Please use this identifier to cite or link to this item: http://hdl.handle.net/2440/104461
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Type: Journal article
Title: Anti-infective surface coatings: design and therapeutic promise against device-associated infections
Author: Coad, B.
Griesser, H.
Peleg, A.
Traven, A.
Citation: PLoS Pathogens, 2016; 12(6):1-7
Publisher: Public Library of Science
Issue Date: 2016
ISSN: 1553-7366
1553-7374
Statement of
Responsibility: 
Bryan R. Coad, Hans J. Griesser, Anton Y. Peleg, Ana Traven
Abstract: Patient safety and well-being are under increasing threat from hospital-acquired infections [1]. The root cause of a large number of these infections arises from microbial biofilms that colonise on surfaces of medical devices such as the millions of catheters, endotracheal tubes, and prosthetics implanted every year [2]. Biofilm infections are accompanied by increased resistance to antimicrobial therapy and immune clearance, severely limiting treatment options and leading to life-threatening disease [3,4]. Device-associated infections are caused by both bacteria and fungi and, while most studies have focused on single-species biofilms, biofilm-related infections are often polymicrobial [5–8]. Multi-species biofilms, particularly those involving bacterial and fungal pathogens, are more challenging to treat, likely as a consequence of their combined architecture, protective extracellular matrix, and potential synergism in protecting against antimicrobials and host immunity [9–11]. Among the fungi, Candida species are the most important biofilm pathogens [12,13] and the fourth leading cause of blood-stream infections in United States hospitals [7]. Fungal diseases remain difficult to diagnose, mortality rates remain high, and antifungal drug resistance continues to limit therapeutic options [14,15]. We are in desperate need of innovative strategies that target the mechanisms of pathogenesis of polymicrobial biofilms on medical devices. This is a grand challenge because it requires multidisciplinary collaboration and breakthrough research involving physical chemistry, materials science, and microbiology. Communication between these disciplines has not been common, but recent advances show greater convergence in the development of anti-infective devices. At this nexus, we outline the therapeutic promise of anti-infective coatings for medical devices and discuss pitfalls and strategies for overcoming them.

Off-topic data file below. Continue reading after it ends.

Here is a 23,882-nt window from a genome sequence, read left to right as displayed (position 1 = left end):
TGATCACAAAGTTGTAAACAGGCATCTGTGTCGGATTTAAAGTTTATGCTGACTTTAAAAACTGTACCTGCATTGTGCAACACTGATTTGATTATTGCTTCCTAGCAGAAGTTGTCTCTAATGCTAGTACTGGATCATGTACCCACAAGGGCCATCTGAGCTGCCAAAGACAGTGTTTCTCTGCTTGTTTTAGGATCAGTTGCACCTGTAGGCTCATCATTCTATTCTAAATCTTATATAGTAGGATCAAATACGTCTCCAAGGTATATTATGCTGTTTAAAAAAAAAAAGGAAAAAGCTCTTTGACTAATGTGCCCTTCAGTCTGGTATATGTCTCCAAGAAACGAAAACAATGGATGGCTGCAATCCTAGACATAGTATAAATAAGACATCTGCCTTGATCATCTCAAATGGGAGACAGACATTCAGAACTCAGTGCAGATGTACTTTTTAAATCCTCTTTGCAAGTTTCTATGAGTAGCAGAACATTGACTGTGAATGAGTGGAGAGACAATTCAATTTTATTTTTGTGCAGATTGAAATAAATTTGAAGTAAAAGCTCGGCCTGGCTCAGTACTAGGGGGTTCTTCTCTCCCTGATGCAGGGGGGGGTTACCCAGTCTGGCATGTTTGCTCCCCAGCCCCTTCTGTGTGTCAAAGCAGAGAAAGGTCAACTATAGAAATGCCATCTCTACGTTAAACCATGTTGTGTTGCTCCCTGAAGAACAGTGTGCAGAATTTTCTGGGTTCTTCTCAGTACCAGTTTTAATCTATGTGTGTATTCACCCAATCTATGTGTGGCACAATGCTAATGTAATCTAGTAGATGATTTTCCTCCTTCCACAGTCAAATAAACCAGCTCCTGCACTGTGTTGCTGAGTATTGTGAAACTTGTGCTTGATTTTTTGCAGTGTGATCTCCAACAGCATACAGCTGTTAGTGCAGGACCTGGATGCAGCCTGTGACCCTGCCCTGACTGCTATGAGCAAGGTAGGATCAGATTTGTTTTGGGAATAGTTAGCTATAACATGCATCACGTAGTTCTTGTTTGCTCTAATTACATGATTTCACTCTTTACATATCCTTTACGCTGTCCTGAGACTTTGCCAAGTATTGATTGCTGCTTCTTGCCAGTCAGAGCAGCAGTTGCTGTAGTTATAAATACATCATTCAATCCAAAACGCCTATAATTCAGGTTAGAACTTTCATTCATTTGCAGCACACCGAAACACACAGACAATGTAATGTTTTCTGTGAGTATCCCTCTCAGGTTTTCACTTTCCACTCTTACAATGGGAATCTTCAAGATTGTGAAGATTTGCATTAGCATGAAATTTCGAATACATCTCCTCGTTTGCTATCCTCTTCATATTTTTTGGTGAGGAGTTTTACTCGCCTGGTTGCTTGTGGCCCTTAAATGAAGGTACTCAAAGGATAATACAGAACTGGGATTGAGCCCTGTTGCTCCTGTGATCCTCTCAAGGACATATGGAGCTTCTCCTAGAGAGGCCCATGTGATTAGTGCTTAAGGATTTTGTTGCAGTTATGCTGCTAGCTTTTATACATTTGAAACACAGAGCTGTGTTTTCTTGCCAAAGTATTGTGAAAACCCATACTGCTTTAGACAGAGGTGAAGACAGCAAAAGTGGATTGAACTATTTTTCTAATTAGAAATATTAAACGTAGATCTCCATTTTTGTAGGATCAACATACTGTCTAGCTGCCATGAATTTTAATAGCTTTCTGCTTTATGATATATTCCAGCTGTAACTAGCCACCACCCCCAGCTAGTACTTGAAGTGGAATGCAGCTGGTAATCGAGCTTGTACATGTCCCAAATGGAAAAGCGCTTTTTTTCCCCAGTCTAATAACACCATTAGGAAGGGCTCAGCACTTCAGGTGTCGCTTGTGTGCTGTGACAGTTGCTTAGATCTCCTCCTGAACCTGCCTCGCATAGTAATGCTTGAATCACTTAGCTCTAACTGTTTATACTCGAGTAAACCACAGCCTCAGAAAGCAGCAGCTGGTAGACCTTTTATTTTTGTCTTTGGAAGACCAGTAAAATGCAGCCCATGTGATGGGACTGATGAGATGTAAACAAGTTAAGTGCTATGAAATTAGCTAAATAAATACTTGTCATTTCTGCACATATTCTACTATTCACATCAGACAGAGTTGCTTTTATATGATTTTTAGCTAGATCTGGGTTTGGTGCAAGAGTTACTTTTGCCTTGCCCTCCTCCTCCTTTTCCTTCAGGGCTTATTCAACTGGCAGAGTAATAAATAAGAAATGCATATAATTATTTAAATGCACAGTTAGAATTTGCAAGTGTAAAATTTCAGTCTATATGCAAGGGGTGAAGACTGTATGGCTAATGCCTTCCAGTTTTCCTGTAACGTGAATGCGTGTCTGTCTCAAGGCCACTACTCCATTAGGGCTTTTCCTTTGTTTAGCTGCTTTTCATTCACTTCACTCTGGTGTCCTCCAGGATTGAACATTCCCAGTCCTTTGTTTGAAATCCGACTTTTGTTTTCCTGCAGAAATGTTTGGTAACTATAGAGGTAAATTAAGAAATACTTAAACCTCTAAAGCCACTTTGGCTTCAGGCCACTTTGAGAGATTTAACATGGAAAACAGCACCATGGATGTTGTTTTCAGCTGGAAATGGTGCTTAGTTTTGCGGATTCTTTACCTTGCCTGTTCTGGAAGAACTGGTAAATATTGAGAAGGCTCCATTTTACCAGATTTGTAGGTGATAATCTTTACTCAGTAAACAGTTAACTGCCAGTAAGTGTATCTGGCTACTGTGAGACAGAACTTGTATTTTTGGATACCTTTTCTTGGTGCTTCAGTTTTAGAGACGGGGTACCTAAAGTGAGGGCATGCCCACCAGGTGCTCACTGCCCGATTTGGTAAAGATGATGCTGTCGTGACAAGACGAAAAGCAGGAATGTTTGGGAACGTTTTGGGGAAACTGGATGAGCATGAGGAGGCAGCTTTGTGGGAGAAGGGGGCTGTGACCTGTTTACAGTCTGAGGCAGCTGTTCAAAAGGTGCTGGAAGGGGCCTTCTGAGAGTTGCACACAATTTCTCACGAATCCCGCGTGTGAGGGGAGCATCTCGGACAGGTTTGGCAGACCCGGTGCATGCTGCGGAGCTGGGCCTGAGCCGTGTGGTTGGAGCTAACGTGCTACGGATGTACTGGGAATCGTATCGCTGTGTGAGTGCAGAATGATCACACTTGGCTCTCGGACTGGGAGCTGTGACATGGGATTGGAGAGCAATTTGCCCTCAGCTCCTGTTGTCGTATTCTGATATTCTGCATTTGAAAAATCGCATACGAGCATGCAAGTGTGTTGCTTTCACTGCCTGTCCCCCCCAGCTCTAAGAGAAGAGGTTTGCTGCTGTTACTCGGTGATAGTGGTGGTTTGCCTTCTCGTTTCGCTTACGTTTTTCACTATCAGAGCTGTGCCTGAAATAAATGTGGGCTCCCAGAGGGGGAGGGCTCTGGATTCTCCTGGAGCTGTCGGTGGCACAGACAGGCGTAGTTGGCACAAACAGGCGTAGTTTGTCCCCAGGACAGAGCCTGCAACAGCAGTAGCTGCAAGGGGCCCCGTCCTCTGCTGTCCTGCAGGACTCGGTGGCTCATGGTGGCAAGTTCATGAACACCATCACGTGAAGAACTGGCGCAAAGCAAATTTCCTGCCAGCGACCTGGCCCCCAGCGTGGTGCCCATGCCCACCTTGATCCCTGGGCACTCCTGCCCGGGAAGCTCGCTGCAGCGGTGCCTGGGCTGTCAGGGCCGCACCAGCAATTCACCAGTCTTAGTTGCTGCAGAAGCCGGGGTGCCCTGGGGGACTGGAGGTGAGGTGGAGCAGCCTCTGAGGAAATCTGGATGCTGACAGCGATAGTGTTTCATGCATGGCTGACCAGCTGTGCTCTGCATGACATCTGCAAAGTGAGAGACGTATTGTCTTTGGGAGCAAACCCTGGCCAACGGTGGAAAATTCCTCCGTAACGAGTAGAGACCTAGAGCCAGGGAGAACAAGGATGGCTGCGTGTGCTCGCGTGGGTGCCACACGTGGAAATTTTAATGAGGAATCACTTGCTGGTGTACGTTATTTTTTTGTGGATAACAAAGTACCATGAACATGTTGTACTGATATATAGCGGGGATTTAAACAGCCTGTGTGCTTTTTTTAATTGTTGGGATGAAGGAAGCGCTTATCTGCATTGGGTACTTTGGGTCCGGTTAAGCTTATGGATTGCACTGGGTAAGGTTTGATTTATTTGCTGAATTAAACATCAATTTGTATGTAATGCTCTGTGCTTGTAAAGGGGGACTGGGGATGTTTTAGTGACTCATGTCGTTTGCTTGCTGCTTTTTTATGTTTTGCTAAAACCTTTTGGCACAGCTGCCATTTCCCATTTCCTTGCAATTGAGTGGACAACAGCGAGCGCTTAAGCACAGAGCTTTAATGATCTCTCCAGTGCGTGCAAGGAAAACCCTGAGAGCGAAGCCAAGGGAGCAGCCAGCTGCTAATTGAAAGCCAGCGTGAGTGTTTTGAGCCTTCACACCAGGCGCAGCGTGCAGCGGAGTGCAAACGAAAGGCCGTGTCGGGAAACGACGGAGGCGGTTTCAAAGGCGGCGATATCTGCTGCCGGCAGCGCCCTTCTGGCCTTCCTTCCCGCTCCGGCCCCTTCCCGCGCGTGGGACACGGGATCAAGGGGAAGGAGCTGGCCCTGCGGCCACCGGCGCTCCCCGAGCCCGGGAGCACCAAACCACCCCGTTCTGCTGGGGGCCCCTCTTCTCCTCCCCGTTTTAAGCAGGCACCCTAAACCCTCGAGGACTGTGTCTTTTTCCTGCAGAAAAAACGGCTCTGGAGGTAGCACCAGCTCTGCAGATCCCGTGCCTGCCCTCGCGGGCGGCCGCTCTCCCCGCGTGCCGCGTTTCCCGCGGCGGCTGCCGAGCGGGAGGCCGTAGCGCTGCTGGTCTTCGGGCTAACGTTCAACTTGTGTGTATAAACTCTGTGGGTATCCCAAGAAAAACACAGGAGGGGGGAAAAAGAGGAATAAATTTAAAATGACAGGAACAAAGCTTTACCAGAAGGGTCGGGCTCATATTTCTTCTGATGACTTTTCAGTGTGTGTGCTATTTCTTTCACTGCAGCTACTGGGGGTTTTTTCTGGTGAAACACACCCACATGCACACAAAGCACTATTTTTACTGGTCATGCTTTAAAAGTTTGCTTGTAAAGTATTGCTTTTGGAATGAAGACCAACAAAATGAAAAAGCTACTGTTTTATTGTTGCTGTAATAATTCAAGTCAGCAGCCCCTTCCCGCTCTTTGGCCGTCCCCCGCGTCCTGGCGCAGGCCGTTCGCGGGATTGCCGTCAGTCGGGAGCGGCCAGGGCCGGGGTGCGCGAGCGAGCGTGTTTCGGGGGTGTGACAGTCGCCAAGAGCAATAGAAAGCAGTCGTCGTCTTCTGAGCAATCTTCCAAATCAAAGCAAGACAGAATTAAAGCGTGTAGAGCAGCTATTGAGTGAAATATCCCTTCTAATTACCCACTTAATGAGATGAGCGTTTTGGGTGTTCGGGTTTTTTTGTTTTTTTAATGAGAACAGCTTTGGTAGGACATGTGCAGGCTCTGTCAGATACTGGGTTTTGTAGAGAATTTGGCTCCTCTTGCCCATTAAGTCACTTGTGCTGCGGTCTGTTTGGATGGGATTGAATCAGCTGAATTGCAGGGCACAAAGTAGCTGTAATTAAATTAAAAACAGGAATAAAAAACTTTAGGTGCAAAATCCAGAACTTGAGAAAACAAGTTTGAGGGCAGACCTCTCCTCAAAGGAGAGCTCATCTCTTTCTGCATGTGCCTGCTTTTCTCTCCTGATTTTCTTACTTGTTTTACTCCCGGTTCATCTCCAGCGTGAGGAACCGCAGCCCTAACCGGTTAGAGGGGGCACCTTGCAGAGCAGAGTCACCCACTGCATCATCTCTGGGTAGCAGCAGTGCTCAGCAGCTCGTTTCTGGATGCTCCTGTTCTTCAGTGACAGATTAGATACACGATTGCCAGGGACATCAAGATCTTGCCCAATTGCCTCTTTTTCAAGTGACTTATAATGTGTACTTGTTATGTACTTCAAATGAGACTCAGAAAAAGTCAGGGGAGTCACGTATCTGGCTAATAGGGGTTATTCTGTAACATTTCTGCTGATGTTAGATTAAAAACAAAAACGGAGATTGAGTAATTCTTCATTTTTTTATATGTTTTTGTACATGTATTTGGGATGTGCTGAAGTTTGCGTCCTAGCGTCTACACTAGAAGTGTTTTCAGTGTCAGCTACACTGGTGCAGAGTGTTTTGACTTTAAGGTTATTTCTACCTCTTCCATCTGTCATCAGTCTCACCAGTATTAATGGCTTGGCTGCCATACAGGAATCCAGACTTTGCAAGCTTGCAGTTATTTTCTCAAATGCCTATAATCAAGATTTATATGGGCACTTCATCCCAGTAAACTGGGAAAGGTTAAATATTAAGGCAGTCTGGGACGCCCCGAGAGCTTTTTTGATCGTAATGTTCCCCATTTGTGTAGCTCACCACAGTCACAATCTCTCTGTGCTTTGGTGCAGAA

Keywords: Humans; Biofilms; Prosthesis-Related Infections; Anti-Infective Agents
Rights: © 2016 Coad et al. This is an open access article distributed under the terms of the Creative Commons Attribution License, which permits unrestricted use, distribution, and reproduction in any medium, provided the original author and source are credited.
RMID: 0030062486
DOI: 10.1371/journal.ppat.1005598
Grant ID: http://purl.org/au-research/grants/nhmrc/1066647
Appears in Collections:Agriculture, Food and Wine publications

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